How to Incorporate Light and Shadow Exploration into Playtime
Light and shadow are all around us: you don’t need to look far to find natural or artificial light making spaces more interesting. In the bright summer sun, you might see intense shadows coming through the trees and showing crisp outlines of leaf shapes, or simply illuminating leaves from behind, making them seem like they are glowing.
When the angle is just right, shadows are intense, sideways versions of bodies and fences and other objects between the sun and a surface. Because light and shadow surrounds us indoors and out, the exploration of it is bound to come up naturally for very young children, and can be a source of wonder and child-centered exploration.
The real pull of light and shadow is the visual contrast. As adults supporting children’s natural inclinations to play, we can point out natural shadows and light in the world; we can also take a moment to notice when children are noticing light and shadow contrasts and join in. Light has other conceptual “friends” besides shadow that make playing with light all the more fascinating.
We can curate light and objects to offer an invitation to explore light and shadow and the friends that come along with them: contrast, transparency, opacity, and color. Even without the verbal language to articulate, these concepts are what children are exploring, the things that they notice and are drawing them in. Young children don’t need labels for these things because they feel like they are discovering something for the first time. So much is new and fascinating for little eyes, hands, and brains. If we, as adults, want to plan a fascinating experience to explore light and shadow, we can plan playful curation.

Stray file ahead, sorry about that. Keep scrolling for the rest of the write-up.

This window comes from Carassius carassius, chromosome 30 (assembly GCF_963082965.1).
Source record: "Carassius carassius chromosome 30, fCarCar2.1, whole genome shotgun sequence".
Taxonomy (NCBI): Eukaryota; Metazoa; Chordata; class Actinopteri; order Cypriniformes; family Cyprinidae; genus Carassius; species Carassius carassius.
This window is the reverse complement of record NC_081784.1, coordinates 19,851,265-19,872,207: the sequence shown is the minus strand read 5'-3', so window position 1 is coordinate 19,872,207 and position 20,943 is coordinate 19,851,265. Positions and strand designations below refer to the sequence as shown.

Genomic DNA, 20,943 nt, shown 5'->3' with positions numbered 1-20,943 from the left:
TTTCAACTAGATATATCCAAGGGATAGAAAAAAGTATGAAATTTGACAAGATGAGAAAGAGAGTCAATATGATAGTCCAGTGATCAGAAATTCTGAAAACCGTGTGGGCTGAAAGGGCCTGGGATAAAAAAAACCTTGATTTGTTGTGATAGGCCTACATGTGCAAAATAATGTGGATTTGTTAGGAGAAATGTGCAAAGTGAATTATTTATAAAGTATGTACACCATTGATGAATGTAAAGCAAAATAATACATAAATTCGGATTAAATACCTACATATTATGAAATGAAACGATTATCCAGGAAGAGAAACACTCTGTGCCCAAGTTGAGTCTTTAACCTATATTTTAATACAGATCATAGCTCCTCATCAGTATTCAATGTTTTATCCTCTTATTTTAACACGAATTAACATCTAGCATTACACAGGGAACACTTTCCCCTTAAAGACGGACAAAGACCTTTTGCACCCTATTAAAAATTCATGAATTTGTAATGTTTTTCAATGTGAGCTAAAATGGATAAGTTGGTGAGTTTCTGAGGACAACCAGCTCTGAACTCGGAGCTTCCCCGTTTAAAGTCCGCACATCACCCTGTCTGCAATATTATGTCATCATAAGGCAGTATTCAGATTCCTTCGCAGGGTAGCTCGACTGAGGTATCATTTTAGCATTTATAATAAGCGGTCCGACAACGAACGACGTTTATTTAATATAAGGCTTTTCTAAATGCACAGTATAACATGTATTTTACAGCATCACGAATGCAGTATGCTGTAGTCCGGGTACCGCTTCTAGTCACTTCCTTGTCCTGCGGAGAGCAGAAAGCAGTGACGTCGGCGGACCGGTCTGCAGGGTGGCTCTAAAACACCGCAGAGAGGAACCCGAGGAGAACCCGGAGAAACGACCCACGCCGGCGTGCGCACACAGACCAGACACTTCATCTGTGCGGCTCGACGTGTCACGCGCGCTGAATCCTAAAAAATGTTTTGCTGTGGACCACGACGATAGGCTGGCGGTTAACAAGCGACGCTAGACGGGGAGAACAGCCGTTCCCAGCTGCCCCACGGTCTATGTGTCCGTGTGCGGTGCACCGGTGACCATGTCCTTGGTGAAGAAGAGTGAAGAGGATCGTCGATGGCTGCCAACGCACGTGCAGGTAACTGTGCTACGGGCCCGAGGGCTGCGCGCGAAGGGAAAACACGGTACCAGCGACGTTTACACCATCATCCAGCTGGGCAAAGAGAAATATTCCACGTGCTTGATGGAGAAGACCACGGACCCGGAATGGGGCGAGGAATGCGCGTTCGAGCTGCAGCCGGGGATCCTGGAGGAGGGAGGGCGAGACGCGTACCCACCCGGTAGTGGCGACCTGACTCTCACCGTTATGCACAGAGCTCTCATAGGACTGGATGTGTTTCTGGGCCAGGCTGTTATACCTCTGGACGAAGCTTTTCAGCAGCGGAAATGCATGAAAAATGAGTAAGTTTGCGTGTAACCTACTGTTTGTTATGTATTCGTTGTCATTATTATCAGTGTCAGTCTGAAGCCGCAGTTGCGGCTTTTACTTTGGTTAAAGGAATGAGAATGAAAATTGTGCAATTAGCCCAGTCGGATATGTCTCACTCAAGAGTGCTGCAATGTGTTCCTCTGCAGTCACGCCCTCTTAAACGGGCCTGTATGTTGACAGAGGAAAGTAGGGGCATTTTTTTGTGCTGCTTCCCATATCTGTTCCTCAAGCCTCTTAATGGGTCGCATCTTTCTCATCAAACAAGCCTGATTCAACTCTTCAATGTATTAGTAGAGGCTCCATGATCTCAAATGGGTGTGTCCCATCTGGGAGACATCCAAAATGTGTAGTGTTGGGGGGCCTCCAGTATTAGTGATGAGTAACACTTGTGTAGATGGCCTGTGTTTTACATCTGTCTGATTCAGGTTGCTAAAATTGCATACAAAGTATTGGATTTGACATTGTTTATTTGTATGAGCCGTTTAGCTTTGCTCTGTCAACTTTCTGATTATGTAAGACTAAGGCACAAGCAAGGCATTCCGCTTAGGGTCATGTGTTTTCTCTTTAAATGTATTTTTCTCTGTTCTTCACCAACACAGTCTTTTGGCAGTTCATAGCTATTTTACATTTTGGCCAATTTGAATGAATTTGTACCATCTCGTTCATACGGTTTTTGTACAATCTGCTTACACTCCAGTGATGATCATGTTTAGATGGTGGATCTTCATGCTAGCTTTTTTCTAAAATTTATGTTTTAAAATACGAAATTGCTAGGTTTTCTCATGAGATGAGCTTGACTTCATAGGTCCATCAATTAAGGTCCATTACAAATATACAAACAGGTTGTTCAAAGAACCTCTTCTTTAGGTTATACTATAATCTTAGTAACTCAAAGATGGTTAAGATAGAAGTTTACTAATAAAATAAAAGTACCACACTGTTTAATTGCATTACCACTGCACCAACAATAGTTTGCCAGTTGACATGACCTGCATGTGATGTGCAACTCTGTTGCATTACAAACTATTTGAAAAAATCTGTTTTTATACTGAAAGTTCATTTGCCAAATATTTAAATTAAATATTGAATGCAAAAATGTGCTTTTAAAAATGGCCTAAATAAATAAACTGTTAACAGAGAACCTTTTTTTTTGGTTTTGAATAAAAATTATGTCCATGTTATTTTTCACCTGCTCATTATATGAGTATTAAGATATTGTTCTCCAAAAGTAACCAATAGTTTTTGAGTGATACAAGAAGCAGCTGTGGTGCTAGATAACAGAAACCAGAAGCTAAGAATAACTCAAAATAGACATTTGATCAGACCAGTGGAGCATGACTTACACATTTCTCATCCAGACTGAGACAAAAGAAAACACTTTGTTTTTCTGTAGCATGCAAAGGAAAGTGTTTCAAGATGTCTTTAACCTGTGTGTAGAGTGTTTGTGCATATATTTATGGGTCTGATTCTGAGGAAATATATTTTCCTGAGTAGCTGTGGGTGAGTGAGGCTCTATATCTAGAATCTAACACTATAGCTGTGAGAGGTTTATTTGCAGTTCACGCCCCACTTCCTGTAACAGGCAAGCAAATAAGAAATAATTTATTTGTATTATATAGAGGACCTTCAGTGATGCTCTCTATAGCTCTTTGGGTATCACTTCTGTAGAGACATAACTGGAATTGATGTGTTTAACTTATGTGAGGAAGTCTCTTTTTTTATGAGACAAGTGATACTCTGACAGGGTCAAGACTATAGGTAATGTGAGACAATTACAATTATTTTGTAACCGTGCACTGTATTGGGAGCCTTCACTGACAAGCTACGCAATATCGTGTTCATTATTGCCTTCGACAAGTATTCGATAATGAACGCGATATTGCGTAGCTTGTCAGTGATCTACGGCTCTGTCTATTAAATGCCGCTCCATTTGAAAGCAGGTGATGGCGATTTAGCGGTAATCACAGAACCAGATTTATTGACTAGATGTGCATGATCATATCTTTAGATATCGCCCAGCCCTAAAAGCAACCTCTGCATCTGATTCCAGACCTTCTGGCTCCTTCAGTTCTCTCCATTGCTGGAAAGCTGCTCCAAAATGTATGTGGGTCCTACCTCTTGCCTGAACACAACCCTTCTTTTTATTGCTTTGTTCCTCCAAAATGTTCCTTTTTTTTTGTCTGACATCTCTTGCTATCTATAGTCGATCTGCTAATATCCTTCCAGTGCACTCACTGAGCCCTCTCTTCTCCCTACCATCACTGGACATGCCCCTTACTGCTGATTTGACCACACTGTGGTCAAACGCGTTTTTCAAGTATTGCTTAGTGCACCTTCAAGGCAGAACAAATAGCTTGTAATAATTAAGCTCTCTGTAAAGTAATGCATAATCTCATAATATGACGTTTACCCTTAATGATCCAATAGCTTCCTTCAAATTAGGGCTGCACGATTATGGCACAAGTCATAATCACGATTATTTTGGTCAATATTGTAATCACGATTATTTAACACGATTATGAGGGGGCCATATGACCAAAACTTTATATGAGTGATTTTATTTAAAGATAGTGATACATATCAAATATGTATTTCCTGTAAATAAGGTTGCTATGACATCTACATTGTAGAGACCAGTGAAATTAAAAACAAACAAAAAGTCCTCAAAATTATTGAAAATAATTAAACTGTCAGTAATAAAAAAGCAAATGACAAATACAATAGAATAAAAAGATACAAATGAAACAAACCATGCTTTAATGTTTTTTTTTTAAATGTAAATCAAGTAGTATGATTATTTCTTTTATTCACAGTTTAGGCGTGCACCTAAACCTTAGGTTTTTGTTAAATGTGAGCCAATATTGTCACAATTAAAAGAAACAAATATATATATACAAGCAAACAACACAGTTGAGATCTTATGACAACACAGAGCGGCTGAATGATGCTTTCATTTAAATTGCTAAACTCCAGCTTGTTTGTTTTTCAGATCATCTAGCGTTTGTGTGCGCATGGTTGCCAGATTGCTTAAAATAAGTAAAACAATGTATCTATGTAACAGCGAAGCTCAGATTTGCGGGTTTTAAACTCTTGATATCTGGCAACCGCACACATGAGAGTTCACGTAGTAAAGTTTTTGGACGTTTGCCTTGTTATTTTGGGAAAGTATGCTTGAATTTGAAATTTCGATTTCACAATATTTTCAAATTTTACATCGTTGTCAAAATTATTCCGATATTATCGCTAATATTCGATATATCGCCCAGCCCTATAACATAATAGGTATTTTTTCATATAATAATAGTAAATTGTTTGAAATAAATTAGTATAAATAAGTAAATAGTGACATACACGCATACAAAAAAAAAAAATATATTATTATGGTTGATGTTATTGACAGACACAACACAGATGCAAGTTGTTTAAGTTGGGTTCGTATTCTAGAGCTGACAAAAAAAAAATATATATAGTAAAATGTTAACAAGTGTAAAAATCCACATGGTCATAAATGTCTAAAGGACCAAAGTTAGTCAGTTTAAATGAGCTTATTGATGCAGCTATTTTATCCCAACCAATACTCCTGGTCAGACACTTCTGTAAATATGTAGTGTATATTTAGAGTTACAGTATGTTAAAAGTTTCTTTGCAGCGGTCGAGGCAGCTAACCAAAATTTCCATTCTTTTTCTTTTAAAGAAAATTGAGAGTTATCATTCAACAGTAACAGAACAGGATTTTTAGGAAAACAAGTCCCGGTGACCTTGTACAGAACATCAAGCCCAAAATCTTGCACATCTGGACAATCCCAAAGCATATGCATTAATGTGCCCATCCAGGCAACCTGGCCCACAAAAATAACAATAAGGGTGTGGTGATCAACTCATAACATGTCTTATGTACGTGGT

Contrast. How much difference is there between darkness and light? Think of how different is to watch a movie in a completely darkened room than in one with the lights on. The LED Activity Tablet offers this opportunity, even in a room that isn’t darkened because exploring objects on the pad offers satisfying contrast.
Transparency and Opacity. A young child’s exploration of the world includes exploring transparency: how much light passes through? Or, as a companion, is the object opaque? Does it block light? Exploring objects with different levels of opacity and transparency together offers different levels of satisfaction. Can multiple transparent objects be layered, and still be transparent? Some transparency makes for a more satisfying exploration, but too much means that satisfying contrast isn’t there. In an ideal setup, there is a spectrum of transparency to explore. There might also be curiosity about fully opaque objects, providing visually satisfying contrast and calling for attention to shapes and details. Children might find objects in the environment that they want to add to the light pad, possibly discovering and adding something we would never have considered.
Color. Items like Rainbow Blocks are created with both transparency and color in mind, offering the opportunity to mix in layers to be especially satisfying on a light pad, or against the contrast of natural light. A collection of objects of one color is visually stimulating on its own: for example, offering all red objects that might have varying levels of contrast and transparency opens up an opportunity for conversation and dialogue about these big ideas.
On a gloomier indoor day, it is satisfying to click on an LED Activity Tablet in a darkened space to explore objects. With different levels of transparency, opacity, and color, they appear to glow, as if the objects themselves contain their own internal light. A light source can become a stage for objects, both manmade and natural: a theatre for light and friends.